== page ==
Archive for June, 2010

Chill Out!

Monday, June 28th, 2010

I had a lovely relaxing weekend listening to great music in the sunshine.

Now don’t worry, this isn’t going to turn into one of those sorts of blogs. No lolcats here.

But stepping outside of the political maelstrom did give me time to think a little bit from a more external perspective.

Reading the commentary and blogs of late, there’s been an astonishing impatience displayed about the changes needed to the Labour Party, to our offer to voters (particularly disaffected Lib Dem voters) and also an astonishment that voters aren’t rejecting the coalition in ever greater numbers (though I will blog again about the damage to the Lib Dems).

If we keep up this pace of expectation, we risk alienating the public before they are ready to listen to us. Labour have done well in setting and maintaining an oppositional narrative to the budget, but we can’t expect people to fall behind it immediately. We lost the election, and voters – on the whole – are an optimistic bunch who want to give the coalition a chance. There will be  inevitable disappointment, disillusionment and anger as the cuts start to bite, but at the moment, they are theoretical and the sun is shining. Keep up the narrative, but it must be with an understanding that it is mood music, until such a moment come that the public switch to it being their own tune.

If we keep up this pace, we will burn out. We will exhaust ourselves in opposition just as we did in Government. We need to build up to a crescendo, not die down from one. This is one of the reasons I supported taking our time over choosing a leader. While few are listening to us, we can take our time listening to each other and getting the start of an all party dialogue in process.


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The Martyrdom of St Vince

Wednesday, June 23rd, 2010

At PMQs today, David Cairns MP asked about Sky News’ impartiality andits future ownership, asking for a guarantee that BSkyB would not be allowed to turn into another Fox News – which he called “shouty, reactionary propaganda.” Responding, Prime Minister David Cameron called this a matter for the Business Secretary.

There is little doubt that the Murdochs will be richly rewarded for the support of their newspapers during the election, but passing the decision to Cable is a clear act of low political cunning. It’s not the kind of issue he will resign over, but it will be the kind of issue that will seriously damage him with those on the left of the Lib Dems who still trust him to be their standard bearer. As I said in my post election post “What’s Next?”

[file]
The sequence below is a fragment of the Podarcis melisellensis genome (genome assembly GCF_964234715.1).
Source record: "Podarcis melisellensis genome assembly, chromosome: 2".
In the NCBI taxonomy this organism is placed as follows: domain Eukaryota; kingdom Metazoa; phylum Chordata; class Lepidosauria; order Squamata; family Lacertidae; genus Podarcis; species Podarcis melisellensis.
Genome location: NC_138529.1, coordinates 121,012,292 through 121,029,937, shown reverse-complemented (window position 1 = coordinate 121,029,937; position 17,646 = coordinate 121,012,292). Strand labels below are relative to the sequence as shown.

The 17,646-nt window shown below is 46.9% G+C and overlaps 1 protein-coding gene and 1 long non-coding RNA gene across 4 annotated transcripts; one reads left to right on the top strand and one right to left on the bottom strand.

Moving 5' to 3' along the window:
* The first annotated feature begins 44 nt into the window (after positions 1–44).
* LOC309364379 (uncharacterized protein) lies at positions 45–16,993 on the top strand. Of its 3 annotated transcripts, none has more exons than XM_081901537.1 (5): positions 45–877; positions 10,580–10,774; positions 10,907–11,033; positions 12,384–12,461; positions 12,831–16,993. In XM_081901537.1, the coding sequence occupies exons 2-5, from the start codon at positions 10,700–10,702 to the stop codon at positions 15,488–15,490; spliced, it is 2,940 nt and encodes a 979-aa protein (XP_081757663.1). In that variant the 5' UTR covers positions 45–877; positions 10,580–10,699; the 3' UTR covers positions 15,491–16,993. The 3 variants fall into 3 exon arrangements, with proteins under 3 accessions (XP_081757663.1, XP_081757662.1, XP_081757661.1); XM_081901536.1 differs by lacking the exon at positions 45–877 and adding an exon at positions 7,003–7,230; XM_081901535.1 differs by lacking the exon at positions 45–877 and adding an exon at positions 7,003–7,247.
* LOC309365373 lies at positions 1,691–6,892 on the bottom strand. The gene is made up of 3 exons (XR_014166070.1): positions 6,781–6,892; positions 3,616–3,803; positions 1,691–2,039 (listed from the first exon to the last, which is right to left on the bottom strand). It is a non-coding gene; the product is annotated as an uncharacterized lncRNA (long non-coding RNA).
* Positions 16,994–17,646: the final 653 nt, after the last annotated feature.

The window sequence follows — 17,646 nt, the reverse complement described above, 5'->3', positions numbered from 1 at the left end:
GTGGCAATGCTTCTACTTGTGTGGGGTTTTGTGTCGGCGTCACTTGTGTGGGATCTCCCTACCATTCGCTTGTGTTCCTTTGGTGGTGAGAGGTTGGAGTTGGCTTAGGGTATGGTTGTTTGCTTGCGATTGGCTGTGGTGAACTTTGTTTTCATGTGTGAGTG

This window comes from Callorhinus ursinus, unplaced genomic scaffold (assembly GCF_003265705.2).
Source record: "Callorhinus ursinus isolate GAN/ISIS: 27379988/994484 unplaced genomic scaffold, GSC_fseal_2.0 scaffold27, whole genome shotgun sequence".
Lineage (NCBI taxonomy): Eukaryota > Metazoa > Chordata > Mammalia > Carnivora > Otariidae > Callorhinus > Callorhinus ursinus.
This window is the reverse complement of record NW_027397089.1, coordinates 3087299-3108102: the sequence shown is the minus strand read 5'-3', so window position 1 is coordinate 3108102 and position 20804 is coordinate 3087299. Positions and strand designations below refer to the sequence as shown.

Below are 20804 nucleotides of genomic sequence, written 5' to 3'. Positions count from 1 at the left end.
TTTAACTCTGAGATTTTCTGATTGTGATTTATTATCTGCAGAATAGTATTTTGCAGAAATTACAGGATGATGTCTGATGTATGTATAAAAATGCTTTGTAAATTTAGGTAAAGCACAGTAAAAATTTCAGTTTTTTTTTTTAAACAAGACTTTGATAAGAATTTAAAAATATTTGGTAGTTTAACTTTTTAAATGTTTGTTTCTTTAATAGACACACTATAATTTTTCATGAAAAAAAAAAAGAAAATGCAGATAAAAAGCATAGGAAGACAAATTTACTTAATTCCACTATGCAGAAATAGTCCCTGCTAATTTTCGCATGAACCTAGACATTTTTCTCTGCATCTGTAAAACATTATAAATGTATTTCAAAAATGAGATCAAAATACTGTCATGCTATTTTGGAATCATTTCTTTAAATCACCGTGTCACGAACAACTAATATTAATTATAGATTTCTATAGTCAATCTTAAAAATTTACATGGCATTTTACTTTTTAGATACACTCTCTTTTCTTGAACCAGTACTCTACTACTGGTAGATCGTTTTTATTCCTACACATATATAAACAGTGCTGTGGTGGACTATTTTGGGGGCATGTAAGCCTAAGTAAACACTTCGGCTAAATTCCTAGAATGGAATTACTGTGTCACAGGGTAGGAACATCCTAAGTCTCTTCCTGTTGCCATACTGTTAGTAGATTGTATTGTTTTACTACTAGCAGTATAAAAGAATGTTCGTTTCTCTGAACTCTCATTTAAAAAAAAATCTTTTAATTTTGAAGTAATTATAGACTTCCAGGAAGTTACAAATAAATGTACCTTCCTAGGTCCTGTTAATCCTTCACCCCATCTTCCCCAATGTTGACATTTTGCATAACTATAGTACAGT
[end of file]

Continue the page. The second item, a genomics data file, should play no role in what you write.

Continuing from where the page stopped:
“The Lib Dems have to make this work – the Tories do not. The Tories can push their agenda far, far harder than the Lib Dems currently realise, and – particularly this side of any referendum on AV – the Lib Dems will have to go along with them. They need to prove that coalition government works, the Tories – who will campaign against voting reform  – do not.”

The Lib Dems have consistently been the public face of the cuts, and I’m sure Clegg would love making semi-rival St Vince the public face of rewarding Murdoch almost as much as Cameron will. Watch out for even more odd contortions from the man people once thought could do no wrong.



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A Budget as Ideological as it is Unfair

Wednesday, June 23rd, 2010

Labour should have ruled out raising VAT altogether. That we didn’t was a huge mistake. That the ConDems have raised it is a bigger one.

VAT is a horribly unfair tax. Office of National Statistics stats show the richest 10% pay £1 in every £25 of their income in VAT; the poorest 10% pay £1 in every £7 as VAT. Those who can least afford it will be badly squeezed by this measure alone.

Unemployment is going up, and cutting 25% of each public service is only going to exacerbate this further. Not just because a possible 1 million of them could lose their jobs, but because the many businesses who trade with the public sector will also suffer. So this is a terrible time to actively reduce the funds available for those who can’t find work. But the CPI linking of benefits – as opposed to the more realistic RPI does just that.

I work in housing, and what I found most distasteful in the budget was the cut of 10% of Housing Benefit if people have been unemployed for a year. This combined with the destructive strategy being enacted bty Eric Pickles in the DCLG of telling councils that Regional Spatial Strategies have been abandoned without putting anything in their place (which has already led to at least 40 local authorities putting a moratorium on house building) means that we will have less and less affordable housing built every year. The differential in the Housing Benefit caps will also lead to a further abundance of single bedroom properties in the private sector with affordable properties for families becomes rarer than ever.